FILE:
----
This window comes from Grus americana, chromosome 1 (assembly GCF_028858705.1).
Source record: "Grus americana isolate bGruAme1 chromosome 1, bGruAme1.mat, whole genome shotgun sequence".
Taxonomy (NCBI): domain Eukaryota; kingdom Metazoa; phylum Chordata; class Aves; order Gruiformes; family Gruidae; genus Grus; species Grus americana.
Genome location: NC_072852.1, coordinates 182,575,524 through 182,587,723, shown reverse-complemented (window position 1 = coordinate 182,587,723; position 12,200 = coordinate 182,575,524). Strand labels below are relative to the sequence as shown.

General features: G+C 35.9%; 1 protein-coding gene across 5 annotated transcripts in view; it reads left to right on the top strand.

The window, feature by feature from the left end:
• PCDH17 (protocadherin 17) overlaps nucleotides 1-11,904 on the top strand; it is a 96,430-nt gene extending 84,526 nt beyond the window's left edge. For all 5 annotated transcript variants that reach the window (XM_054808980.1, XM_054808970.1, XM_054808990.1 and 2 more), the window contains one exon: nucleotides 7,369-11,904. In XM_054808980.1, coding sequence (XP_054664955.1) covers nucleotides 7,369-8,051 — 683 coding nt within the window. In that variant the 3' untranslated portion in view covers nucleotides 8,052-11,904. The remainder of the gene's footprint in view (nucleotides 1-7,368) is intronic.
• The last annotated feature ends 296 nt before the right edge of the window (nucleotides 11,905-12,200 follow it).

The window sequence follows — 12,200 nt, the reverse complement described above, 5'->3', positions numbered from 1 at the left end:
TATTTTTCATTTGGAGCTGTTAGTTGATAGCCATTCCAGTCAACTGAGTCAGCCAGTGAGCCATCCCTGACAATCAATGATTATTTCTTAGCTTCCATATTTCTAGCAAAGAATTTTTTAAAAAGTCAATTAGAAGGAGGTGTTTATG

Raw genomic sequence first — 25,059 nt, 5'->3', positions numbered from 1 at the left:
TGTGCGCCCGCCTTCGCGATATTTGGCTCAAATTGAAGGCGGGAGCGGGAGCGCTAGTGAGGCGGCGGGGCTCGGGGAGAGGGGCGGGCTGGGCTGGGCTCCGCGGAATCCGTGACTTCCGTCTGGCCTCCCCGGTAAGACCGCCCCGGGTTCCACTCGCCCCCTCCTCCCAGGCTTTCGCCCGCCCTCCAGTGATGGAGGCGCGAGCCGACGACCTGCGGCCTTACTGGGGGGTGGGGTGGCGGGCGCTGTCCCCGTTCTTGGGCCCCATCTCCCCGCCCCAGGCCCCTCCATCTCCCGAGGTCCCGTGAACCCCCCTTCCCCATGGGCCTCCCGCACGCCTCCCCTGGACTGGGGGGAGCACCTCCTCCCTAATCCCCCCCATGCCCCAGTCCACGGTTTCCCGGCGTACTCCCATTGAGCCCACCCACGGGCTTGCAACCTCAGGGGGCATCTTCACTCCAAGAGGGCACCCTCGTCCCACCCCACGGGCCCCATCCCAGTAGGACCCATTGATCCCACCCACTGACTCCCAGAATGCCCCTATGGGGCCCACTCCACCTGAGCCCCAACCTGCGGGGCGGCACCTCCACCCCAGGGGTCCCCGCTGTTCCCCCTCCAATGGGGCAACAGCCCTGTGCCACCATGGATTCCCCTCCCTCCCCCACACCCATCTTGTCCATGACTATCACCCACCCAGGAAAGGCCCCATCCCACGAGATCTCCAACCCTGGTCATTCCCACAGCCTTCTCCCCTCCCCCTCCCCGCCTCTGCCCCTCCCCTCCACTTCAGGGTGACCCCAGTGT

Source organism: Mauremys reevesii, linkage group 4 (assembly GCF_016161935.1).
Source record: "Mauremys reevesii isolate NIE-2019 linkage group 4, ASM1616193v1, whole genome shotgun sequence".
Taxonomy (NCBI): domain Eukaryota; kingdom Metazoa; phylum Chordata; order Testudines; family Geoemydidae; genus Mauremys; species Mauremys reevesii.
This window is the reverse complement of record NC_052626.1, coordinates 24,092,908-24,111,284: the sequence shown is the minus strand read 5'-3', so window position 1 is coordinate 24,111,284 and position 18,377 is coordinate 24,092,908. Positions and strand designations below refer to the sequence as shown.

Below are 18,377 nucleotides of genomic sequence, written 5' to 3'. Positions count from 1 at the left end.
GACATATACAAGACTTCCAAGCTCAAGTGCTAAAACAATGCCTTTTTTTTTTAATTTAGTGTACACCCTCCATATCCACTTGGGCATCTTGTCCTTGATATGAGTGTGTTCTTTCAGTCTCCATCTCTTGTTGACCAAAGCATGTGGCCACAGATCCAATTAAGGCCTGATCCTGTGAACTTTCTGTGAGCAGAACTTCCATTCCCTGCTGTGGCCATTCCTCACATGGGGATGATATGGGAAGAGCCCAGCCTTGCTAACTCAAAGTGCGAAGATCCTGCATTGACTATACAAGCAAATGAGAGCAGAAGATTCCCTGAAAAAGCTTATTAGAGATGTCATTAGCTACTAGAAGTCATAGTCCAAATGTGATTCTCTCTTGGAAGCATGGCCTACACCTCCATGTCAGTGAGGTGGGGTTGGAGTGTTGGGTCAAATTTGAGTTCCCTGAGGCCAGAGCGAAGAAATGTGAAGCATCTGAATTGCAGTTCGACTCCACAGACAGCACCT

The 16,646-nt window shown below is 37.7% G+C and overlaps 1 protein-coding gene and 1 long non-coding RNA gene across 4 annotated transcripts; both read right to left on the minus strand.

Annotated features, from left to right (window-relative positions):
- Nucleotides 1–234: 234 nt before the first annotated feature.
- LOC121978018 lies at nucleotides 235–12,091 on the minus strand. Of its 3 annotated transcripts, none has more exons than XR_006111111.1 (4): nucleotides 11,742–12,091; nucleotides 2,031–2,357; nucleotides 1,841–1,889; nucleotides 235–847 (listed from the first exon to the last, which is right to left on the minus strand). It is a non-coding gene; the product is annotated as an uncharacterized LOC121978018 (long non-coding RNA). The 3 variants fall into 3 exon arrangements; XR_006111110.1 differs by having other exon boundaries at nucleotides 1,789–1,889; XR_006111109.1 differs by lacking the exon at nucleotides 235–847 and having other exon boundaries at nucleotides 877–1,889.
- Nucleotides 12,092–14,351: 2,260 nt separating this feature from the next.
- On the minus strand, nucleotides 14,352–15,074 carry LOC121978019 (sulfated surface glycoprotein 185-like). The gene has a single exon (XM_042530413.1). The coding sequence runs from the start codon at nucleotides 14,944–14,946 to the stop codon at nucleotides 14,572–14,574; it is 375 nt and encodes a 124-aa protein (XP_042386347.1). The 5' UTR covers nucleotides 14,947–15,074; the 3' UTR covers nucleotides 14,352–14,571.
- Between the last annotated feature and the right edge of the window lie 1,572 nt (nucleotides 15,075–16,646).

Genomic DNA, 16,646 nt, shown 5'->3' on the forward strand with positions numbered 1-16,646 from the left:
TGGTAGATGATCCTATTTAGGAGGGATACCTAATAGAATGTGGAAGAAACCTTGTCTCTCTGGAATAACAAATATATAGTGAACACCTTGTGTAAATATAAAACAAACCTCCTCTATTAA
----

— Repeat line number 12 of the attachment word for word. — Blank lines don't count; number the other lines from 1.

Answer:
TGTGCGCCCGCCTTCGCGATATTTGGCTCAAATTGAAGGCGGGAGCGGGAGCGCTAGTGAGGCGGCGGGGCTCGGGGAGAGGGGCGGGCTGGGCTGGGCTCCGCGGAATCCGTGACTTCCGTCTGGCCTCCCCGGTAAGACCGCCCCGGGTTCCACTCGCCCCCTCCTCCCAGGCTTTCGCCCGCCCTCCAGTGATGGAGGCGCGAGCCGACGACCTGCGGCCTTACTGGGGGGTGGGGTGGCGGGCGCTGTCCCCGTTCTTGGGCCCCATCTCCCCGCCCCAGGCCCCTCCATCTCCCGAGGTCCCGTGAACCCCCCTTCCCCATGGGCCTCCCGCACGCCTCCCCTGGACTGGGGGGAGCACCTCCTCCCTAATCCCCCCCATGCCCCAGTCCACGGTTTCCCGGCGTACTCCCATTGAGCCCACCCACGGGCTTGCAACCTCAGGGGGCATCTTCACTCCAAGAGGGCACCCTCGTCCCACCCCACGGGCCCCATCCCAGTAGGACCCATTGATCCCACCCACTGACTCCCAGAATGCCCCTATGGGGCCCACTCCACCTGAGCCCCAACCTGCGGGGCGGCACCTCCACCCCAGGGGTCCCCGCTGTTCCCCCTCCAATGGGGCAACAGCCCTGTGCCACCATGGATTCCCCTCCCTCCCCCACACCCATCTTGTCCATGACTATCACCCACCCAGGAAAGGCCCCATCCCACGAGATCTCCAACCCTGGTCATTCCCACAGCCTTCTCCCCTCCCCCTCCCCGCCTCTGCCCCTCCCCTCCACTTCAGGGTGACCCCAGTGT